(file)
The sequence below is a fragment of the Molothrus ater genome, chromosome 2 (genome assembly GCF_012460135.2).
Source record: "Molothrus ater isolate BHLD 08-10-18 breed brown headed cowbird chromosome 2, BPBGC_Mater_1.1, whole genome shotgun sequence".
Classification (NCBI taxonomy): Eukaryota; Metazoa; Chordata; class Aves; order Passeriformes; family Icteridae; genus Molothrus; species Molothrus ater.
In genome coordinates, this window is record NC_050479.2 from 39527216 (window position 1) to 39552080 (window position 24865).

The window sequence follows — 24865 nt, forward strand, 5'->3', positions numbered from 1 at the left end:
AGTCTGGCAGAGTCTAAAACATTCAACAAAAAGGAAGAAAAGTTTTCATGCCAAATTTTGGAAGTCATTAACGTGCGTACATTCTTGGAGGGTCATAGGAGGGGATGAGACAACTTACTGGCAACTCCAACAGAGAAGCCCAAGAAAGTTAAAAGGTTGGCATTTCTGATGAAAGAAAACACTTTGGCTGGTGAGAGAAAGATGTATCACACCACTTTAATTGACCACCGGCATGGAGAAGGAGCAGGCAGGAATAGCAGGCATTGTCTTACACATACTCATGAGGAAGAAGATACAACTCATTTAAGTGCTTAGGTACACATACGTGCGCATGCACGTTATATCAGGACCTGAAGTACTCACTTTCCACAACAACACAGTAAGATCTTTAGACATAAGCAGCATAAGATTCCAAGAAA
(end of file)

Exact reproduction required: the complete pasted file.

The sequence below is a fragment of the Molothrus ater genome, chromosome 2 (genome assembly GCF_012460135.2).
Source record: "Molothrus ater isolate BHLD 08-10-18 breed brown headed cowbird chromosome 2, BPBGC_Mater_1.1, whole genome shotgun sequence".
Classification (NCBI taxonomy): Eukaryota; Metazoa; Chordata; class Aves; order Passeriformes; family Icteridae; genus Molothrus; species Molothrus ater.
In genome coordinates, this window is record NC_050479.2 from 39527216 (window position 1) to 39552080 (window position 24865).

The window sequence follows — 24865 nt, forward strand, 5'->3', positions numbered from 1 at the left end:
AGTCTGGCAGAGTCTAAAACATTCAACAAAAAGGAAGAAAAGTTTTCATGCCAAATTTTGGAAGTCATTAACGTGCGTACATTCTTGGAGGGTCATAGGAGGGGATGAGACAACTTACTGGCAACTCCAACAGAGAAGCCCAAGAAAGTTAAAAGGTTGGCATTTCTGATGAAAGAAAACACTTTGGCTGGTGAGAGAAAGATGTATCACACCACTTTAATTGACCACCGGCATGGAGAAGGAGCAGGCAGGAATAGCAGGCATTGTCTTACACATACTCATGAGGAAGAAGATACAACTCATTTAAGTGCTTAGGTACACATACGTGCGCATGCACGTTATATCAGGACCTGAAGTACTCACTTTCCACAACAACACAGTAAGATCTTTAGACATAAGCAGCATAAGATTCCAAGAAA